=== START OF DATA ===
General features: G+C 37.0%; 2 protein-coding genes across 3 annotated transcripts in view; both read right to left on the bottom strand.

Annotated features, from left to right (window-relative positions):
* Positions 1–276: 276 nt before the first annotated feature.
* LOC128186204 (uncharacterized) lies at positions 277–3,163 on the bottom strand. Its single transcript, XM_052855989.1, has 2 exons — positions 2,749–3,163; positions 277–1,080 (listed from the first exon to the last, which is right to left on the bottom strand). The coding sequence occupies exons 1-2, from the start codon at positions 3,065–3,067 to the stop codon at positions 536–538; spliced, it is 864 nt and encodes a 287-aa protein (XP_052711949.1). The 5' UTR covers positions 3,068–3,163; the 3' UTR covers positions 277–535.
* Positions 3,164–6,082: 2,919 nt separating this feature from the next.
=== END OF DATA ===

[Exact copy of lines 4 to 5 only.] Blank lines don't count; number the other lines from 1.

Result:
* LOC128186204 (uncharacterized) lies at positions 277–3,163 on the bottom strand. Its single transcript, XM_052855989.1, has 2 exons — positions 2,749–3,163; positions 277–1,080 (listed from the first exon to the last, which is right to left on the bottom strand). The coding sequence occupies exons 1-2, from the start codon at positions 3,065–3,067 to the stop codon at positions 536–538; spliced, it is 864 nt and encodes a 287-aa protein (XP_052711949.1). The 5' UTR covers positions 3,068–3,163; the 3' UTR covers positions 277–535.
* Positions 3,164–6,082: 2,919 nt separating this feature from the next.